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EuroNCAP's new rating scheme: Five stars impossible without ESP


6th November, 2008

Nissan Pathfinder at EuroNCAP Euro NCAP moves closer to its vision “for safer cars” with the release of details about the scoring behind the organisation’s new car safety rating. With the implementation of the new rating scheduled for 2009, vehicles tested by Euro NCAP from this date will undergo a much tougher and more comprehensive assessment. Euro NCAP also reveals its high ambitions for manufacturers: without ESC (ESP), the achievement of five stars will no longer be possible.

Euro NCAP’s new scheme will see the introduction of a new 5-star single overall vehicle safety rating replacing the current star ratings in use since 1997. This new star rating, Euro NCAP believes, will provide the simplest and clearest advice to the consumer about the overall safety performance of his/her chosen vehicle. The overall rating will be composed from scores achieved in four areas of assessment Adult Occupant, Child Occupant, Pedestrian Protection and a new area: Safety Assist. This Safety Assist component will allow Euro NCAP to consider driver assistance systems and active safety technologies, which play an increasingly important role in accident avoidance and injury mitigation. The new scheme provides Euro NCAP with the means to actively drive safety forwards in critical areas, maximising the potential impact (so to speak) on road casualty reduction on European and other roads.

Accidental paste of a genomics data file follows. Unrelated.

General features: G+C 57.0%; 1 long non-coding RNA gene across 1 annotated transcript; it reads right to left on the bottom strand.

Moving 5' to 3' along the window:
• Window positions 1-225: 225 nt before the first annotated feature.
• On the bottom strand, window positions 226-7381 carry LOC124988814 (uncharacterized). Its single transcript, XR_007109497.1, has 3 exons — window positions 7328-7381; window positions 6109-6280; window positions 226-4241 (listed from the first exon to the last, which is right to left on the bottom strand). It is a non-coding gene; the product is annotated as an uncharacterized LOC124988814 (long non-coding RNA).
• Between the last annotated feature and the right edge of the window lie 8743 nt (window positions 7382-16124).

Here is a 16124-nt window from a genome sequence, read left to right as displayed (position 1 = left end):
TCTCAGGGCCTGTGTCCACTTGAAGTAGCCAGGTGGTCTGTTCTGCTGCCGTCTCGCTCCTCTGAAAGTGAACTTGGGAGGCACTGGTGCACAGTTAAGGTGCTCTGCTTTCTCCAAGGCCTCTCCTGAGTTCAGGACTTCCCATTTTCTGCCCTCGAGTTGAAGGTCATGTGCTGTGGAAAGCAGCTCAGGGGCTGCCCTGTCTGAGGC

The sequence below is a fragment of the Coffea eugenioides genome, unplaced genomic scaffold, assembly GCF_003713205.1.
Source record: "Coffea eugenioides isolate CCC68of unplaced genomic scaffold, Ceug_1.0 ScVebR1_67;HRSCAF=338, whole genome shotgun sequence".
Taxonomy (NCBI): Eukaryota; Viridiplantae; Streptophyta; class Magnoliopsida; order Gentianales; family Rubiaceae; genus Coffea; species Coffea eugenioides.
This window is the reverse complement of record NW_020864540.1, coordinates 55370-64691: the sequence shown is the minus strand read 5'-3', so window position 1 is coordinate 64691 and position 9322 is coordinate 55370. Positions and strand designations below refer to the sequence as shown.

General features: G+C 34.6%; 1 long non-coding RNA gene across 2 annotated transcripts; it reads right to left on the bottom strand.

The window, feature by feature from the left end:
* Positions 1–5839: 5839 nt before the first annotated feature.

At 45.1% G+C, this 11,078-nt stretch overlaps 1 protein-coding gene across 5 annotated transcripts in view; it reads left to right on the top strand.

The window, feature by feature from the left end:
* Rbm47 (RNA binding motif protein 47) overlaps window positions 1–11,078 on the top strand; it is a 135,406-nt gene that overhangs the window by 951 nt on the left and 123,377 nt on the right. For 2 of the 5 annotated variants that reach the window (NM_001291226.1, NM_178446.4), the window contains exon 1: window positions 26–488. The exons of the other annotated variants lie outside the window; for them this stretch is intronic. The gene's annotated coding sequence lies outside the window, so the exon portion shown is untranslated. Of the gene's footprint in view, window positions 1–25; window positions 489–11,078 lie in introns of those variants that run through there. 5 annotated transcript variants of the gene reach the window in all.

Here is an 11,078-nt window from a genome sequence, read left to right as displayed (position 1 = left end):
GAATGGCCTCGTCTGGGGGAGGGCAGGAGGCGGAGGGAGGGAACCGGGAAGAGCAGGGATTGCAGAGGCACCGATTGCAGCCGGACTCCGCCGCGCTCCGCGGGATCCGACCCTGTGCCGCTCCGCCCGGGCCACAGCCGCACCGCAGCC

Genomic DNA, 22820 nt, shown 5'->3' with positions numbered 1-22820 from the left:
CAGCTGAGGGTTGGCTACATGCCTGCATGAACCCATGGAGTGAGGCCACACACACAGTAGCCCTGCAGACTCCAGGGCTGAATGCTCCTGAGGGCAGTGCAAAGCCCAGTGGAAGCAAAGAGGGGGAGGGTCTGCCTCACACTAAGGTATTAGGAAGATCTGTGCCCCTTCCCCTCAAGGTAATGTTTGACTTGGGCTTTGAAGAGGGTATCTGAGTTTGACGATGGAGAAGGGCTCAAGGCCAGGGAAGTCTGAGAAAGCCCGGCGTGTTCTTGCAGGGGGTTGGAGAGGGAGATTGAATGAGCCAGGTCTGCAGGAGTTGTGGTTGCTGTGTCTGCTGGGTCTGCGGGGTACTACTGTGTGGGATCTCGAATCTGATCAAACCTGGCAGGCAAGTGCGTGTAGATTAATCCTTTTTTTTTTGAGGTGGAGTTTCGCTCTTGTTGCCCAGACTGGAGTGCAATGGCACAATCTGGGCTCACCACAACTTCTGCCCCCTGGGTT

Under the new scoring system, vehicles will need to do well in each area of assessment to achieve a good overall result. In particular, it will be impossible for a car maker to achieve five stars in the tested vehicle without the standard fitment of electronic stability control (ESC) (more commonly known as electronic stability programme - ESP) in the majority of variants sold. Statistics reveal that ESC plays such a major role in reducing deaths on European roads. Euro NCAP believes no car should be able to achieve five stars without it.

First results for vehicles tested under the new rating system will be released in February 2009. From this date, consumers should look out for the new overall Euro NCAP star rating for their vehicle. This shows the car has been subject to a tougher assessment in the achievement of its final award.

Dr Michiel Van Ratingen, Secretary-General of Euro NCAP says “There is no doubt that this new overall rating will provide clear challenges to industry, but at the same time it will create opportunities for manufacturers to be rewarded for their dedication to safety. Euro NCAP needs to continually evolve with innovation and ensure that consumers can be confident that the rating remains updated and a true reflection of the safety performance of their vehicles.”

Consumers interested in a particular area of assessment such as adult protection or child protection will still be able to compare different vehicles as the individual scores that make up the overall rating will also be available.

Euro NCAP has also begun testing seats of vehicles crash tested in 2008 to gauge their performance in rear impact and whiplash protection. From 2009, this whiplash test will automatically be included as part of Euro NCAP’s first area of assessment in Adult Occupant Protection.

Euro NCAP will be releasing the results for these initial Whiplash tests on Wednesday, 26th November 2008 at a special launch event to be held at Thatcham, the Motor Insurance Repair Research Centre in the UK.

Since 1997, Euro NCAP ratings have become known as THE reliable indicator of independent consumer information about car safety.

Euro NCAP’s test results are released on a quarterly basis.

Next Car often reports these results.

Other Crash Test content: here.

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